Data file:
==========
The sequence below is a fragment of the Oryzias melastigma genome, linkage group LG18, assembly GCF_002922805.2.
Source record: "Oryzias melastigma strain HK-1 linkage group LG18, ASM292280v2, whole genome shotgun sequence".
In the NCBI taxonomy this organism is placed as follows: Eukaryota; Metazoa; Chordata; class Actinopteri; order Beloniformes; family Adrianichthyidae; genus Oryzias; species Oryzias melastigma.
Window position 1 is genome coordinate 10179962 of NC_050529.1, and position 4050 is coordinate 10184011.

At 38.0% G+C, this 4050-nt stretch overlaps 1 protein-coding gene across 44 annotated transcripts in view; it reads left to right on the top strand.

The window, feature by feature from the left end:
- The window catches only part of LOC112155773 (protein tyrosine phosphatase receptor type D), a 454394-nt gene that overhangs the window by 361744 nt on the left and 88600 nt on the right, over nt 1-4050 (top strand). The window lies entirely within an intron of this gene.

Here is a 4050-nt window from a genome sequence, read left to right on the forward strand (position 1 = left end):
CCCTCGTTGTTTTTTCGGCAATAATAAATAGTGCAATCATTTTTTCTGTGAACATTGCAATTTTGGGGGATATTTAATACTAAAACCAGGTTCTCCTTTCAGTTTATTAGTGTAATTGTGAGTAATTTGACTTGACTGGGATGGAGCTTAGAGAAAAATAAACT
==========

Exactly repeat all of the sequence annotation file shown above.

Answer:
The sequence below is a fragment of the Oryzias melastigma genome, linkage group LG18, assembly GCF_002922805.2.
Source record: "Oryzias melastigma strain HK-1 linkage group LG18, ASM292280v2, whole genome shotgun sequence".
In the NCBI taxonomy this organism is placed as follows: Eukaryota; Metazoa; Chordata; class Actinopteri; order Beloniformes; family Adrianichthyidae; genus Oryzias; species Oryzias melastigma.
Window position 1 is genome coordinate 10179962 of NC_050529.1, and position 4050 is coordinate 10184011.

At 38.0% G+C, this 4050-nt stretch overlaps 1 protein-coding gene across 44 annotated transcripts in view; it reads left to right on the top strand.

The window, feature by feature from the left end:
- The window catches only part of LOC112155773 (protein tyrosine phosphatase receptor type D), a 454394-nt gene that overhangs the window by 361744 nt on the left and 88600 nt on the right, over nt 1-4050 (top strand). The window lies entirely within an intron of this gene.

Here is a 4050-nt window from a genome sequence, read left to right on the forward strand (position 1 = left end):
CCCTCGTTGTTTTTTCGGCAATAATAAATAGTGCAATCATTTTTTCTGTGAACATTGCAATTTTGGGGGATATTTAATACTAAAACCAGGTTCTCCTTTCAGTTTATTAGTGTAATTGTGAGTAATTTGACTTGACTGGGATGGAGCTTAGAGAAAAATAAACT